The Council of Mortgage Lenders reported in May that £1.2 billion had been advanced for buy-to-let purchase, representing a 20% increase on the May 2014 figure.

Britain’s rising band of buy-to-let landlords were left with plenty to consider after the Summer Budget introduced changes reducing the amount of tax relief available on interest payable on buy-to-let mortgages.

In a move the Chancellor labelled as one that would “level the playing field for homebuyers and investors” landlords will find the amount of tax relief they are able to claim restricted to the basic rate by 2020, with the changes phased in gradually from April 2017.

Those used to claiming tax relief worth 40% or 45% will find this restricted to 20% once the changes are fully implemented. In addition, from April 2017 the 10% wear-and tear allowance will go and landlords will only be able to deduct costs they actually incur.


Some commentators have suggested that the new tax rules for buy to let could force landlords to raise rents to compensate for their lost tax relief. Others think the move may lead them to review their investment strategy and sell their properties.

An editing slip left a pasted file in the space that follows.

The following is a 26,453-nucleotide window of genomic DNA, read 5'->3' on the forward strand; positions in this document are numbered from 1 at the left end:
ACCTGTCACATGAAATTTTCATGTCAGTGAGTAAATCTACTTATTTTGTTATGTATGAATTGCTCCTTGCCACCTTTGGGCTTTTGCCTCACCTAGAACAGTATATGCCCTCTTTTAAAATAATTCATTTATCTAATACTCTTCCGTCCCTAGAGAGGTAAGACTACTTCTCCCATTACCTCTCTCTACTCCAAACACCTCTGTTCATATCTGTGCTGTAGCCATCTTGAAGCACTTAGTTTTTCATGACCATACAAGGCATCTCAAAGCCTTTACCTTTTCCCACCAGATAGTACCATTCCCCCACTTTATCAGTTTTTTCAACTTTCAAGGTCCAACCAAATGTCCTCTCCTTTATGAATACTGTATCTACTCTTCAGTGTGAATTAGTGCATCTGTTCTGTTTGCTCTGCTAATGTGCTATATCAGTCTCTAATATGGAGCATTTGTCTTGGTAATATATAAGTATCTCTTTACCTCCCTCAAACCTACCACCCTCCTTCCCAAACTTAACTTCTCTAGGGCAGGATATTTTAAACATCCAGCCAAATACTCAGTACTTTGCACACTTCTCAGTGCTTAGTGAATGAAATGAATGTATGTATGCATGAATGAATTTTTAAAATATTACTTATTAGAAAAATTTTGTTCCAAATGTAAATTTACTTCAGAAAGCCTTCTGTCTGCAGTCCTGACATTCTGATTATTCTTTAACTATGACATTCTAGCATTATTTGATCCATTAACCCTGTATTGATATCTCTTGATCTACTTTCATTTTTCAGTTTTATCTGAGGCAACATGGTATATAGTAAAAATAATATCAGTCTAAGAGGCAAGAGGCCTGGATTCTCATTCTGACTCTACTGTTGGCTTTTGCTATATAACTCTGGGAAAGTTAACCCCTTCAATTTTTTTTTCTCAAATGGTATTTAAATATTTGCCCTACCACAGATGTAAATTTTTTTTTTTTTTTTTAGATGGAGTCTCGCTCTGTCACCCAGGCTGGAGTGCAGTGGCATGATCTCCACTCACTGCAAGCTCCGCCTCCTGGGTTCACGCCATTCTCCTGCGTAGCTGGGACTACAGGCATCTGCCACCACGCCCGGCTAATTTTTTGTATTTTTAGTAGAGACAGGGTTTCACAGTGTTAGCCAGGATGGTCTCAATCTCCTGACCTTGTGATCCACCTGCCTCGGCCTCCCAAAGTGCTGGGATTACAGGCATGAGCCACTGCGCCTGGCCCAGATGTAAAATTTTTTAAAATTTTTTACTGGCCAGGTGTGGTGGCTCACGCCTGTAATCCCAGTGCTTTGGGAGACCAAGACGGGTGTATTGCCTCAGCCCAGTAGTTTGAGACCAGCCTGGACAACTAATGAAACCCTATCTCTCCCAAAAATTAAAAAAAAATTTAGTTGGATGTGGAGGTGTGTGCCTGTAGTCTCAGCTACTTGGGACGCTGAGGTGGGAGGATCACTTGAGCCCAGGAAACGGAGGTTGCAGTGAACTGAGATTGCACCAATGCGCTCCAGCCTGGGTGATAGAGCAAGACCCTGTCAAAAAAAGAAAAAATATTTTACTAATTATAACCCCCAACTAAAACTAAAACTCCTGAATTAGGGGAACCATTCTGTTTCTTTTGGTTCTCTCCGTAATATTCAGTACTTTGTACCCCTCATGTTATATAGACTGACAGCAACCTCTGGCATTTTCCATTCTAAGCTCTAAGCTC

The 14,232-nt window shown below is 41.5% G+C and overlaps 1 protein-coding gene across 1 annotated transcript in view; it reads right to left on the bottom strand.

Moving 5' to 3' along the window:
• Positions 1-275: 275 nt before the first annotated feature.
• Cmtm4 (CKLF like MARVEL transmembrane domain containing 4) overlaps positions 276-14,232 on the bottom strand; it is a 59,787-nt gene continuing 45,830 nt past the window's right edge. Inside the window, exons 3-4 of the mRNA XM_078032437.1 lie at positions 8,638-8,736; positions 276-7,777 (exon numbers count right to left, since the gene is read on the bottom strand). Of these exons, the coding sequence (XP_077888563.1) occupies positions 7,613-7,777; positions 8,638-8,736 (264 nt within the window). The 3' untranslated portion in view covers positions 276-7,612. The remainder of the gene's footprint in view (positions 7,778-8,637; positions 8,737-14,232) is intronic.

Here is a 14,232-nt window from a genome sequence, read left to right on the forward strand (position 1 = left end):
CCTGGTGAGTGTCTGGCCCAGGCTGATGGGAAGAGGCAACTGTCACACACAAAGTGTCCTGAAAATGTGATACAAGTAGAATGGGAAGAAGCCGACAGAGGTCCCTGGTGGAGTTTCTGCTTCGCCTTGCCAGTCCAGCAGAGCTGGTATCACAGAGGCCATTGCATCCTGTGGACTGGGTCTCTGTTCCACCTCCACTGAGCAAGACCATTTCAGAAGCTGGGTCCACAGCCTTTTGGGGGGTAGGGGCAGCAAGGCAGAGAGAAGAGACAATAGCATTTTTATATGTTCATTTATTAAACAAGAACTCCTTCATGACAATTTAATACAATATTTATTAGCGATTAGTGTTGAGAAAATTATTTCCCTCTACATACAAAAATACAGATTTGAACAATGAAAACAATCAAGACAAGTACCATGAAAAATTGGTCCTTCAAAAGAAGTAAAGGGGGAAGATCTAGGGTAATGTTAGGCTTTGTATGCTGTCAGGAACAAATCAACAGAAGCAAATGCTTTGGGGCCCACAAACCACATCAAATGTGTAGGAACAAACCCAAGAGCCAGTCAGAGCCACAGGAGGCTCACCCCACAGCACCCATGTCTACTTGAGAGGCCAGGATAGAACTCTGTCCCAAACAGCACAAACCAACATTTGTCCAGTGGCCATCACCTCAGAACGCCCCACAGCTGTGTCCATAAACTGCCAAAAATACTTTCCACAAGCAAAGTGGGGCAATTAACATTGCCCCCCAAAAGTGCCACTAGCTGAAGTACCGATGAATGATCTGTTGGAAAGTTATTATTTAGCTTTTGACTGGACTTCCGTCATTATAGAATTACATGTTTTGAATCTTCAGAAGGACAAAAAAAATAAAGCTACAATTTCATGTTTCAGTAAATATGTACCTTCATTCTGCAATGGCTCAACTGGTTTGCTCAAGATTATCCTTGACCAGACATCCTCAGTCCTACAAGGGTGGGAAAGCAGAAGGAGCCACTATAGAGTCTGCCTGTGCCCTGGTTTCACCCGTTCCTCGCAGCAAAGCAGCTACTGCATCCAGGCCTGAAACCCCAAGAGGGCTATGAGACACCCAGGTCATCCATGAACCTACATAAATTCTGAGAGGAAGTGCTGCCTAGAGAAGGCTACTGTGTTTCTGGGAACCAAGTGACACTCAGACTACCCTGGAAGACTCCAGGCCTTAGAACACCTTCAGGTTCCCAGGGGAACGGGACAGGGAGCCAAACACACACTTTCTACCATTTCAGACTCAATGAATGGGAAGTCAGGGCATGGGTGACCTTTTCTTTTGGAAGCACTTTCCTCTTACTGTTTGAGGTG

However, those who are basic-rate tax payers will see no change, and many may still view their likely returns as preferable to the low rates currently available on some savings products.

Landlords who invest in buy-to-let through limited companies will avoid this new personal tax increase, making this a potential solution for some investors. On the other side of the coin, first-time buyers may find it easier to get onto the housing ladder if there are fewer landlords competing with them for the same entry-level properties.

Credit rating agency Moodys, has suggested that curbing mortgage interest relief for buy-to-let landlords will reduce lending in the sector and could slow house price growth.

If you’re a landlord and still have questions about tax for buy to let properties please do contact us. We offer landlord financial advice, mortgage advice, pension advice and much more. Clifford Osborne are IFA’s based in Eastbourne, East Sussex, nearby to Bexhill, Hastings, Newhaven, Uckfield, Seaford, Lewes and Crowborough.